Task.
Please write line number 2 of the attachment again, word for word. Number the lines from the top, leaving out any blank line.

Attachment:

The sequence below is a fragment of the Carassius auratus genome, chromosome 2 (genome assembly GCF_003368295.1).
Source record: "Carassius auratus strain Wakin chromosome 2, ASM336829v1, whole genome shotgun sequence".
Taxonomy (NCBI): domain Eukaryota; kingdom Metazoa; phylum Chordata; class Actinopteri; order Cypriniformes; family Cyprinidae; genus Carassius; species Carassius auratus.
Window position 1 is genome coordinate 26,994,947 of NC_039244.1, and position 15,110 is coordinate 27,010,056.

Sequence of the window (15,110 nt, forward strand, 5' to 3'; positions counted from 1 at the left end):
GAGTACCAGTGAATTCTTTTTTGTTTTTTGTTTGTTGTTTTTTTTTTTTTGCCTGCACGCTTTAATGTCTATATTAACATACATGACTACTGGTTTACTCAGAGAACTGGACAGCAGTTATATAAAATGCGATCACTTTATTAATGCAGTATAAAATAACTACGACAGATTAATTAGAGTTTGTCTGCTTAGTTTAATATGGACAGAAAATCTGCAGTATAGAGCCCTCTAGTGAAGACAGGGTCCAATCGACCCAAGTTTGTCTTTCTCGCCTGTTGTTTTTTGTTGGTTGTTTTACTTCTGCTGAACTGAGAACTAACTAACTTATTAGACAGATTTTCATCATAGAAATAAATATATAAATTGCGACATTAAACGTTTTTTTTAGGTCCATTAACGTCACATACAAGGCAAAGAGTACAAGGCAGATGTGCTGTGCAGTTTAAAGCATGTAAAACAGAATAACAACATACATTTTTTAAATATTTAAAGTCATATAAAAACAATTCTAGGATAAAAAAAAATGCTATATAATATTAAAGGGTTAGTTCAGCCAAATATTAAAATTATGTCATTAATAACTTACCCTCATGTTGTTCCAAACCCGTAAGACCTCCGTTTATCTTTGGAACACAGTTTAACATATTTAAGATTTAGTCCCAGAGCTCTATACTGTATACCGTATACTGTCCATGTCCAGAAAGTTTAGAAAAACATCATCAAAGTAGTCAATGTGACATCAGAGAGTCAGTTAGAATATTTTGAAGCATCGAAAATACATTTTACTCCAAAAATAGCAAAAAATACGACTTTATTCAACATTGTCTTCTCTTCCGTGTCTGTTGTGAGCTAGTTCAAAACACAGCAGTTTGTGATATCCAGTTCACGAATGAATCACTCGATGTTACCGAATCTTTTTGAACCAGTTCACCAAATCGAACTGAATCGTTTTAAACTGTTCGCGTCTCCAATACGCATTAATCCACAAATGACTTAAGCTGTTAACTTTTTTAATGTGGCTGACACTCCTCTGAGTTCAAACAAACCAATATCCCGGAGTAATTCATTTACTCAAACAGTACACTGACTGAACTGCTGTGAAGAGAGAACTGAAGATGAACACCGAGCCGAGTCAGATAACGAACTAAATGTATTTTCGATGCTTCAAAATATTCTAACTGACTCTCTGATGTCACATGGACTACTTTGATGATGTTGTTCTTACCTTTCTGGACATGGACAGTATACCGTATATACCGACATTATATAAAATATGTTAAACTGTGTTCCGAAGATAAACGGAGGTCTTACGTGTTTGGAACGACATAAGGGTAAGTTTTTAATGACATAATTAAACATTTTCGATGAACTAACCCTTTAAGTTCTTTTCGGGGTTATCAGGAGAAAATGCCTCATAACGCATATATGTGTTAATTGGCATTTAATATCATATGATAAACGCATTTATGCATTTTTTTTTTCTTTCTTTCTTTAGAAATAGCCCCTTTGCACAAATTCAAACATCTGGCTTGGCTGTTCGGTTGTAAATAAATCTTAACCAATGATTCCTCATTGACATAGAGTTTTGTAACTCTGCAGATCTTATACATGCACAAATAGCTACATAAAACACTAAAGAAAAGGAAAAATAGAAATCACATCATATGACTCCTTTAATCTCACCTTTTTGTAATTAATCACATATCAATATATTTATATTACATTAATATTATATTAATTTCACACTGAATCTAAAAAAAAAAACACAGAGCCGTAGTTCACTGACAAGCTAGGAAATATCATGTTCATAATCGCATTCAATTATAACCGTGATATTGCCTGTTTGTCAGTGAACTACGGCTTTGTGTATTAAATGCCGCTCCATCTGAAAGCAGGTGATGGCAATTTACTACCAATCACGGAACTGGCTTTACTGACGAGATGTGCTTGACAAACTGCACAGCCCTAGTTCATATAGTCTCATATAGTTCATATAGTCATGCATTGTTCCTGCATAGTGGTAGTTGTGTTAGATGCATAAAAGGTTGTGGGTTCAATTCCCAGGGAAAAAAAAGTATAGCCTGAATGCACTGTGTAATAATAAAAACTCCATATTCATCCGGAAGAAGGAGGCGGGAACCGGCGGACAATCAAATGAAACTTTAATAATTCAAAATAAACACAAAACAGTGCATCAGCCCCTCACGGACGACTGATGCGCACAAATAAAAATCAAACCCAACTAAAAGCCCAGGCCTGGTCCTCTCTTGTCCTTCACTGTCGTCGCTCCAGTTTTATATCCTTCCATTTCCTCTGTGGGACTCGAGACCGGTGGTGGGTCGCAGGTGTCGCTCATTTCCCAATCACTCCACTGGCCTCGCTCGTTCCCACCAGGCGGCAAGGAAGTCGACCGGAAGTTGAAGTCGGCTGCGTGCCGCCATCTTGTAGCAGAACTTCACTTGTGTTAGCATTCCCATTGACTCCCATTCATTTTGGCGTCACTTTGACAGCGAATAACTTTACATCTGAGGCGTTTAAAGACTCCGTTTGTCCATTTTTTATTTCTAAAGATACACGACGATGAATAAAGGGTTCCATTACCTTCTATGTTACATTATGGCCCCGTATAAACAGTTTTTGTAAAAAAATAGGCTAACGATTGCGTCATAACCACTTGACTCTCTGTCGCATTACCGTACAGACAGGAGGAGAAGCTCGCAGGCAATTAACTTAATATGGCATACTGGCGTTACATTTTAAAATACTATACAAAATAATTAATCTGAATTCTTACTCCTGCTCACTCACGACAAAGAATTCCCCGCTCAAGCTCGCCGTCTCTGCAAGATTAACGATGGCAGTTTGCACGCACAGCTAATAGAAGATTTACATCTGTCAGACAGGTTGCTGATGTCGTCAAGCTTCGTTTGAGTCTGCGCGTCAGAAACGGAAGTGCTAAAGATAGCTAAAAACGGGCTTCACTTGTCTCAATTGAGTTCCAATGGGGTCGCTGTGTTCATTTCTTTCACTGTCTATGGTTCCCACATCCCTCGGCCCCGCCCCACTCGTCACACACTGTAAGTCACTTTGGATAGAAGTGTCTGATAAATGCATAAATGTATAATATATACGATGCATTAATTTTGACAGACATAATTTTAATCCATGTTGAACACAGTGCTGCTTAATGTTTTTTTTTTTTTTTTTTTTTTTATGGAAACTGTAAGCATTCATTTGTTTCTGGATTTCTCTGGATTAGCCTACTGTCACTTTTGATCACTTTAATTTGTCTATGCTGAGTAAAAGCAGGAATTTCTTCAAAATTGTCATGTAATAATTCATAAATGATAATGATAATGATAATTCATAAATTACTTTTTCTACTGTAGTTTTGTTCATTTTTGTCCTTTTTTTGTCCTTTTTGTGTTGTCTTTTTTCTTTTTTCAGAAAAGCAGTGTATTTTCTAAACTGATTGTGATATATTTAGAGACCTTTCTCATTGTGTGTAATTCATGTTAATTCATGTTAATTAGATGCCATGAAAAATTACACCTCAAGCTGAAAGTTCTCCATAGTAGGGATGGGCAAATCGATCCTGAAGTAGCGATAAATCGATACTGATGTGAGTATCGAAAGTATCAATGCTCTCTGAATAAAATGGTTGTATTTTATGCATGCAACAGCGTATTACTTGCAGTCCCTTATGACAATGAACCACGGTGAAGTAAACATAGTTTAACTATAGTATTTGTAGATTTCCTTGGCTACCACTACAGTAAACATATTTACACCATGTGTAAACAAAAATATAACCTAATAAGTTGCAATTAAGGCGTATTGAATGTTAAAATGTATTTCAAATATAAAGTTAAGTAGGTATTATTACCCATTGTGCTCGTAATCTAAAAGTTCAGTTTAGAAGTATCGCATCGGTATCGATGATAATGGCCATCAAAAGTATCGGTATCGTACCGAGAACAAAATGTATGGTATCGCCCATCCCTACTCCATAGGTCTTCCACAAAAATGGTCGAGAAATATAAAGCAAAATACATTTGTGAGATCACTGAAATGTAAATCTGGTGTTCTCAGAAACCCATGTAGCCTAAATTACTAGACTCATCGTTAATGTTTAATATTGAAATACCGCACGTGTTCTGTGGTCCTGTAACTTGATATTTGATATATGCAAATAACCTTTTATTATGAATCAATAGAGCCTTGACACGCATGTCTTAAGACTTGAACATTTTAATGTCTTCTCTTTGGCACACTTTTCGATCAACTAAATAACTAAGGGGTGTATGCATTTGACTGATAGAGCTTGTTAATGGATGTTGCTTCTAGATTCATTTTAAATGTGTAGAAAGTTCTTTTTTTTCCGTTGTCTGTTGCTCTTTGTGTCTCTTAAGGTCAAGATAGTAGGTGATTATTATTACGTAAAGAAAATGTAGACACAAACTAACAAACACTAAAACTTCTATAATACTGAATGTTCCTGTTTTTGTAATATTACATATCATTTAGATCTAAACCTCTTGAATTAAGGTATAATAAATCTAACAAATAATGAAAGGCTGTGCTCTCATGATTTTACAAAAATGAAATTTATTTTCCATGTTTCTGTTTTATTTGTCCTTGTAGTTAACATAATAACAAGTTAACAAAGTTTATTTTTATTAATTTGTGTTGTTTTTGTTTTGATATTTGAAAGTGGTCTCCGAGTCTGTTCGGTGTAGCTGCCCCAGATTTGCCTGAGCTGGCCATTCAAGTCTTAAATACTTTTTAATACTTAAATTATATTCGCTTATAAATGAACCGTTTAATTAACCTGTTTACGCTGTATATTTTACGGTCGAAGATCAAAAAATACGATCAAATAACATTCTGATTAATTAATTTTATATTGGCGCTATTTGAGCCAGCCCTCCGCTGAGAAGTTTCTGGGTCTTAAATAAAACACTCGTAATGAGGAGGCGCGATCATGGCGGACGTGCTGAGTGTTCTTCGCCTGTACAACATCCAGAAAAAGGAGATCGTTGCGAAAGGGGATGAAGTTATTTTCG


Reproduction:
Source record: "Carassius auratus strain Wakin chromosome 2, ASM336829v1, whole genome shotgun sequence".